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AHRQ News and Numbers
Release date: May 30, 2006
Although about 16.6 percent of the U.S. population was uninsured in 2003, only 4.5 percent of the approximately 38 million hospitalizations that year—1.7 million—were uninsured, according to Department of Health and Human Services' Agency for Healthcare Research and Quality (AHRQ).
The uninsured may be able to postpone some medical care, but when faced with a serious or life-threatening condition, hospitalization may be the only option. The charges for hospital care can be an overwhelming burden on the uninsured and when the bill is not paid, it is often shifted to insured patients in the form of higher charges.
Data from AHRQ's Healthcare Cost and Utilization Project (HCUP) also show that:
- Hospital charges for uninsured patients in 2003 totaled $29 billion.
- Half of all uninsured hospital patients were between 18 and 44 years of age. One-third of privately insured and Medicaid patients were in the same age range.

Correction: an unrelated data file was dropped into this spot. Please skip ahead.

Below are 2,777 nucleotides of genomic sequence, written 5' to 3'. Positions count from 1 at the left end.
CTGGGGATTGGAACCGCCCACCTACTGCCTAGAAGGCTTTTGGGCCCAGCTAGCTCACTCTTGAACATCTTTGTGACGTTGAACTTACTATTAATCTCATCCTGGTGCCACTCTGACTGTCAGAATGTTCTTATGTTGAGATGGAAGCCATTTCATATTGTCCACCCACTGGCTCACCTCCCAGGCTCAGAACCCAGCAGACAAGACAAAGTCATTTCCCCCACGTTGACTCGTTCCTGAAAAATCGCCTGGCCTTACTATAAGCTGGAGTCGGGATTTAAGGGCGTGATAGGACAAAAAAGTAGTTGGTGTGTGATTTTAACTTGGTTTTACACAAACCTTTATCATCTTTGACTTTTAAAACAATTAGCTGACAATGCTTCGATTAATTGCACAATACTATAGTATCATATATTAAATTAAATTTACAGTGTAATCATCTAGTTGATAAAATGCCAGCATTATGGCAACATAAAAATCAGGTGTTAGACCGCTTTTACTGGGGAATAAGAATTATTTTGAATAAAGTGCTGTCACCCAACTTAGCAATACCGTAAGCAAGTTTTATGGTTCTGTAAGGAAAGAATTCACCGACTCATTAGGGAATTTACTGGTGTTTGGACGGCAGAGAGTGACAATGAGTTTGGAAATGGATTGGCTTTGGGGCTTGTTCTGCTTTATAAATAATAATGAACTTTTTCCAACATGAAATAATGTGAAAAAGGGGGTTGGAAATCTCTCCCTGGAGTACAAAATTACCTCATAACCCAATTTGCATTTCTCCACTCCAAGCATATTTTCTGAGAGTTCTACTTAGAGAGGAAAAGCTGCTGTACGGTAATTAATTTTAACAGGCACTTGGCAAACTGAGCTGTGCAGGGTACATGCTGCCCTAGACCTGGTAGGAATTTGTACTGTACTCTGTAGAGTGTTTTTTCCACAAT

- Nearly 60 percent of uninsured hospital stays originated in the emergency department, compared to:
- Privately insured—31.8 percent.
- Medicaid patients—39.3 percent.
- About 3.5 percent of uninsured patients left the hospital against medical advice—a rate three times higher than that of Medicaid patients and seven times greater than that of privately insured patients.
- Uninsured people in the South were the most likely to be hospitalized. Compared with other parts of the country, the hospitalization rate of uninsured people in the South was nearly 140 times greater than in the West, 65 percent higher than in the Midwest, and 35 percent higher than in the Northeast.
These and other data are presented in Uninsured Hospitalizations, 2003, HCUP Statistical Brief No. 7, available at http://www.hcup-us.ahrq.gov/reports/statbriefs.jsp. The report uses statistics from the Nationwide Inpatient Sample, a database of hospital inpatient stays that is nationally representative of all short-term, non-Federal hospitals. The data are drawn from hospitals that comprise 90 percent of all discharges in the United States and include all patients, regardless of insurance type, as well as the uninsured.
To speak with the author of the report, or to obtain previous News and Numbers releases, contact Bob Isquith at Bob.Isquith@ahrq.hhs.gov or call (301) 427-1539.